What is the future of humanities in the digital age? This and other questions formed the basis of a lecture given Dr. Gregory Crane, recently elected Humbolt Professor of Digital Humanities at Leipzig University and professor of Classics at Tufts University(Boston), to McGill faculty and students on 27 November, 2012. Dr. Crane began the evening with some thoughts on the relationship between humanities and the digital world, noting that “ideas flow through a digital space”. This understanding is, in Dr. Crane’s opinion, radically shifting the focus of the humanities and indeed intellectual life in general. We are being asked, he pointed out, questions that never would have come about without rapid digital growth, such as what to do with the 20 million books currently available through GoogleBooks. However, the ultimate question, according to Dr. Crane, is “so what?” What can or should we as humanists do to deal with this re-centering of our scholarly universe?
Dr. Crane noted that we should be asking 3 questions: How do we advance intellectual life? What are the guiding metaphors to do so? and finally, how can digital technologies aid us in doing so? The biggest challenge, said Dr. Crane, was how to make the massive flood of data currently available to us actually useful. While he could not explicitly answer these questions, Dr. Crane instead outlined the potential opportunities to re-examine traditional humanities views, using new digital tools, from text mining to network and system analysis.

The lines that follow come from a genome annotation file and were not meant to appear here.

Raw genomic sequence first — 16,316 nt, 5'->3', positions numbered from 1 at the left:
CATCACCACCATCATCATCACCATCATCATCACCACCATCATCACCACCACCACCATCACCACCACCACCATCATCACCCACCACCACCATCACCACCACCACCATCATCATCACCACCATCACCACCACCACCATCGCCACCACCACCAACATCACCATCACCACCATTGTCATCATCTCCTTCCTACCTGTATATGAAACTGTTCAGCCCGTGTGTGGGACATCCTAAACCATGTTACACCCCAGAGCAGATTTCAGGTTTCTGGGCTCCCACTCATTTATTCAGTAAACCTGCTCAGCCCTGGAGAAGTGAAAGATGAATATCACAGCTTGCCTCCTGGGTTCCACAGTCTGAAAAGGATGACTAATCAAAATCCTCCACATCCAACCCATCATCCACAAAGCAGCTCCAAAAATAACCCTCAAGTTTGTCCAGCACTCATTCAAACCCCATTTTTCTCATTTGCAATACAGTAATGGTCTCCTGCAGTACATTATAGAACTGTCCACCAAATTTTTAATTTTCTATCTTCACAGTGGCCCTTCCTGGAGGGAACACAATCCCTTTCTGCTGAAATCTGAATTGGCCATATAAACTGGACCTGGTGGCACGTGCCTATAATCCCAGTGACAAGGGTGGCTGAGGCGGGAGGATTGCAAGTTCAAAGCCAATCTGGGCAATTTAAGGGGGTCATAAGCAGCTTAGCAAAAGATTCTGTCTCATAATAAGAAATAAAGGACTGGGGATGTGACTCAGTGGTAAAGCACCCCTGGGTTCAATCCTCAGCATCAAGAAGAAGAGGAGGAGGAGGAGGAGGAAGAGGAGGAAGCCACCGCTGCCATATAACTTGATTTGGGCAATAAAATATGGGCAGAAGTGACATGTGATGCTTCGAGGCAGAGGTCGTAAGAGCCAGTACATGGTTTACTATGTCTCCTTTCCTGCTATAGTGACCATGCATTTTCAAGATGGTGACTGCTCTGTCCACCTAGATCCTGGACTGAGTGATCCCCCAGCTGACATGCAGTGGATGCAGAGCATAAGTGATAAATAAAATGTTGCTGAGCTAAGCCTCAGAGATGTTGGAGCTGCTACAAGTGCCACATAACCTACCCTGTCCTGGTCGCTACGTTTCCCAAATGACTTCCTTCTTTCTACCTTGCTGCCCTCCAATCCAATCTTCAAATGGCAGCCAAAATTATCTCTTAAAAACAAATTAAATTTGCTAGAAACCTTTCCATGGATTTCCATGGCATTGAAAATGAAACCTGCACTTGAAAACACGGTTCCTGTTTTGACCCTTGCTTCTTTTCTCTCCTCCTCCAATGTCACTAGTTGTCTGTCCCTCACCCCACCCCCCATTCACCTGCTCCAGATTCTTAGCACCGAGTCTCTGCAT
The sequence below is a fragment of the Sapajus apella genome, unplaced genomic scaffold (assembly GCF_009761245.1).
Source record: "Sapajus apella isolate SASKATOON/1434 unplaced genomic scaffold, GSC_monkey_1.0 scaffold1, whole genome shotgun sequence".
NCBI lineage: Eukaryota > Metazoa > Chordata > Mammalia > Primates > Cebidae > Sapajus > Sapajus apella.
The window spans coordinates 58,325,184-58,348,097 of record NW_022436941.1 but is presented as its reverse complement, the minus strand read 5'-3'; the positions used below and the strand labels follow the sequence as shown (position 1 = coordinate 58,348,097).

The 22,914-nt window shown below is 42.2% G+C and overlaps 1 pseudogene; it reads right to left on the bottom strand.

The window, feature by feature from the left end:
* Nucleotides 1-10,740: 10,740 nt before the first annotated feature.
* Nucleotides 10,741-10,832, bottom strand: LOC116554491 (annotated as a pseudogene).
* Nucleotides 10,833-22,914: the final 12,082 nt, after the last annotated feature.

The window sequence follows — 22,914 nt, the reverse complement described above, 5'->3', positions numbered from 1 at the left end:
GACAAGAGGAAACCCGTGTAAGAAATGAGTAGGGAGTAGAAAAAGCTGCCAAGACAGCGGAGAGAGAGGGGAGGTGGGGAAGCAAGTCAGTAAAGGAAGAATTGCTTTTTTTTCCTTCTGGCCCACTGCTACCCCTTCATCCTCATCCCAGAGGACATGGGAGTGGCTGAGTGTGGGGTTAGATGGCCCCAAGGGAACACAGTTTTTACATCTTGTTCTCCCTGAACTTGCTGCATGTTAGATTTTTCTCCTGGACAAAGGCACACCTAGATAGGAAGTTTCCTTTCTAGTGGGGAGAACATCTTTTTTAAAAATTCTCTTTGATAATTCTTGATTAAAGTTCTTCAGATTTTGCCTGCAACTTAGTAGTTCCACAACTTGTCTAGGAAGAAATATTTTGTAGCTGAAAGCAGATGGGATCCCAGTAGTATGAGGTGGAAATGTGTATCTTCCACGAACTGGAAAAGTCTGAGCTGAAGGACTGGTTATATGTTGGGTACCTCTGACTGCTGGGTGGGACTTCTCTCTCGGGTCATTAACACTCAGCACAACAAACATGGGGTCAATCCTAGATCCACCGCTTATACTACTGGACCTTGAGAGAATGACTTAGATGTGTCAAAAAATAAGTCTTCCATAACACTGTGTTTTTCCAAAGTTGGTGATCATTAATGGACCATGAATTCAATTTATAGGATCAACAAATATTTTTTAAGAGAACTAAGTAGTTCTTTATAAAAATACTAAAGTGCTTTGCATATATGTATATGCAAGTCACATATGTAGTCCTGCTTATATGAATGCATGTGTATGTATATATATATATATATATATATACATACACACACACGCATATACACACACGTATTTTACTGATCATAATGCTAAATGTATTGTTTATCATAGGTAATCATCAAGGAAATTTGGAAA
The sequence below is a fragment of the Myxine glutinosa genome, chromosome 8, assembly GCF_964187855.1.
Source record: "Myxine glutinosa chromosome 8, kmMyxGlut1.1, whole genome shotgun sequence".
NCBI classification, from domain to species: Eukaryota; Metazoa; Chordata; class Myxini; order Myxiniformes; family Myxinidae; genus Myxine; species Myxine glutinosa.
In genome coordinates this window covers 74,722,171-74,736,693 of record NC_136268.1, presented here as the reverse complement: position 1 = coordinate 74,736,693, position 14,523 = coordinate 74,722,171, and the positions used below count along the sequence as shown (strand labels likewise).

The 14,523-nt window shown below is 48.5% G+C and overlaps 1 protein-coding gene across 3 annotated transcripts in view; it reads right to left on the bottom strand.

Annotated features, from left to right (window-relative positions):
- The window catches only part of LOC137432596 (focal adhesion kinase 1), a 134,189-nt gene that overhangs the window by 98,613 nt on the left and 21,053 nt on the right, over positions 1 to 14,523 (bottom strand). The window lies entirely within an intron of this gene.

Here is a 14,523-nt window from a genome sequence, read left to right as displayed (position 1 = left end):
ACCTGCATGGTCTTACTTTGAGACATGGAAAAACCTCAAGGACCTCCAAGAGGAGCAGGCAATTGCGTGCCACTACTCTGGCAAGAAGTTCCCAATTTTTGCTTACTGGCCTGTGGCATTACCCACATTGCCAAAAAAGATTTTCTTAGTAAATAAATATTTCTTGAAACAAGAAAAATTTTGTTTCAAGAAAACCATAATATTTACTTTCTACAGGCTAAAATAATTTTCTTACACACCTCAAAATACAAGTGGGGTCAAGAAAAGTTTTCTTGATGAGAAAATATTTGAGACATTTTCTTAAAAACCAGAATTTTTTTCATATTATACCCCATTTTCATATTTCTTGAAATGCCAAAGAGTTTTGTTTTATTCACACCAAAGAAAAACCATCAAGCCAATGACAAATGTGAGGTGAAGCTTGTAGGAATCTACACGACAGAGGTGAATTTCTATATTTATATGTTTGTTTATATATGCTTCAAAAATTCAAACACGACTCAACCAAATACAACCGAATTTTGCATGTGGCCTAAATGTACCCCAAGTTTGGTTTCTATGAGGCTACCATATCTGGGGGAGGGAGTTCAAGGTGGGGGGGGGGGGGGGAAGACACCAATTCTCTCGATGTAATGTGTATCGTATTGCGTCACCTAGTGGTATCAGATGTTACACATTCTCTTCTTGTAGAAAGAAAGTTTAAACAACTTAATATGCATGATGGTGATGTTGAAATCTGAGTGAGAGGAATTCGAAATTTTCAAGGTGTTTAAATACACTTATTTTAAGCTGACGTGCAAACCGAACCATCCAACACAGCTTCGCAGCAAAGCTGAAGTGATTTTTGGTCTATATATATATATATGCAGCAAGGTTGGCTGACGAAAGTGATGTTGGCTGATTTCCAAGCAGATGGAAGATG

His lecture moved on to the need to re-define university education as a more participatory model, one were students and faculty worked side-by-side to advance the cause of intellectual life. Drawing on Wilhelm von Humbolt’s original 19th century concept of the university as a shared experience, Dr. Crane proposed what he called a “radically new, old idea”; one that encouraged the active inclusion of undergraduate students in faculty projects and used as its basis the “lab culture” of the hard sciences. Using the Classics programme at the College of the Holy Cross (Worcester, Mass.) as an example, Dr. Crane noted how student participation in courses increased after they were included in a project to digitize the manuscript text of Homer Dr. Crane ended the evening with his hope that his Humbolt appointment would be used to create new scholarly connections across time, space and culture, some of which may take place as a result of the new inclusion of technology in the humanities.
Dr. Crane serves as the editor in chief of the Perseus Digital Library at Tufts and has done since its beginnings in 1987, in addition to his recent Humbolt appointment. The Perseus Digital Library is one of the longest operating digitization projects in North America.